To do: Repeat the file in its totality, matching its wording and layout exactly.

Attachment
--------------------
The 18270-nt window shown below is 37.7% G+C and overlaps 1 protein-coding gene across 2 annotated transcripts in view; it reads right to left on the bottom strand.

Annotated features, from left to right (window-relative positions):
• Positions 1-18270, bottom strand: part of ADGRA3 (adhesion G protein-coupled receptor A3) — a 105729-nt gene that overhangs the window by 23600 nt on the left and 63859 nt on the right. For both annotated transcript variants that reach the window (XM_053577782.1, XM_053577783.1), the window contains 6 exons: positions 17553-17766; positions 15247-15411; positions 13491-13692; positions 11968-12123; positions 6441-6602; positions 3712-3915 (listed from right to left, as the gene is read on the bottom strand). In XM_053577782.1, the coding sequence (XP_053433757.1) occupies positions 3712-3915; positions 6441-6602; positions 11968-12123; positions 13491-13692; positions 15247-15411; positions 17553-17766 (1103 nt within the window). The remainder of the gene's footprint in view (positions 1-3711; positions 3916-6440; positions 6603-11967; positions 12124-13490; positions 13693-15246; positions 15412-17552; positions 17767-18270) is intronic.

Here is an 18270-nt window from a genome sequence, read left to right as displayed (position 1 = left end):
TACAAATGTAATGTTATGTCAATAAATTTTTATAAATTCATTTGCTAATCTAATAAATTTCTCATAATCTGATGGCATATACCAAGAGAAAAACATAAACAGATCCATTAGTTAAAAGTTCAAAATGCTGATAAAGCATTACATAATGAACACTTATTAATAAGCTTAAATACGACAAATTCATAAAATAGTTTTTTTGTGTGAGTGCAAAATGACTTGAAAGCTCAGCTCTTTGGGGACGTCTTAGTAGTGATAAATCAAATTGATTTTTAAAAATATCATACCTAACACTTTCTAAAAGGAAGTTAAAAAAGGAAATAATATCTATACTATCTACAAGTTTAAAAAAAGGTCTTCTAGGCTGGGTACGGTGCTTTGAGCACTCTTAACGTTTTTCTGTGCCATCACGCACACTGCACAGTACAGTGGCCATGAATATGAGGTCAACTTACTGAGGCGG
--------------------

The 18270-nt window shown below is 37.7% G+C and overlaps 1 protein-coding gene across 2 annotated transcripts in view; it reads right to left on the bottom strand.

Annotated features, from left to right (window-relative positions):
• Positions 1-18270, bottom strand: part of ADGRA3 (adhesion G protein-coupled receptor A3) — a 105729-nt gene that overhangs the window by 23600 nt on the left and 63859 nt on the right. For both annotated transcript variants that reach the window (XM_053577782.1, XM_053577783.1), the window contains 6 exons: positions 17553-17766; positions 15247-15411; positions 13491-13692; positions 11968-12123; positions 6441-6602; positions 3712-3915 (listed from right to left, as the gene is read on the bottom strand). In XM_053577782.1, the coding sequence (XP_053433757.1) occupies positions 3712-3915; positions 6441-6602; positions 11968-12123; positions 13491-13692; positions 15247-15411; positions 17553-17766 (1103 nt within the window). The remainder of the gene's footprint in view (positions 1-3711; positions 3916-6440; positions 6603-11967; positions 12124-13490; positions 13693-15246; positions 15412-17552; positions 17767-18270) is intronic.

Here is an 18270-nt window from a genome sequence, read left to right as displayed (position 1 = left end):
TACAAATGTAATGTTATGTCAATAAATTTTTATAAATTCATTTGCTAATCTAATAAATTTCTCATAATCTGATGGCATATACCAAGAGAAAAACATAAACAGATCCATTAGTTAAAAGTTCAAAATGCTGATAAAGCATTACATAATGAACACTTATTAATAAGCTTAAATACGACAAATTCATAAAATAGTTTTTTTGTGTGAGTGCAAAATGACTTGAAAGCTCAGCTCTTTGGGGACGTCTTAGTAGTGATAAATCAAATTGATTTTTAAAAATATCATACCTAACACTTTCTAAAAGGAAGTTAAAAAAGGAAATAATATCTATACTATCTACAAGTTTAAAAAAAGGTCTTCTAGGCTGGGTACGGTGCTTTGAGCACTCTTAACGTTTTTCTGTGCCATCACGCACACTGCACAGTACAGTGGCCATGAATATGAGGTCAACTTACTGAGGCGG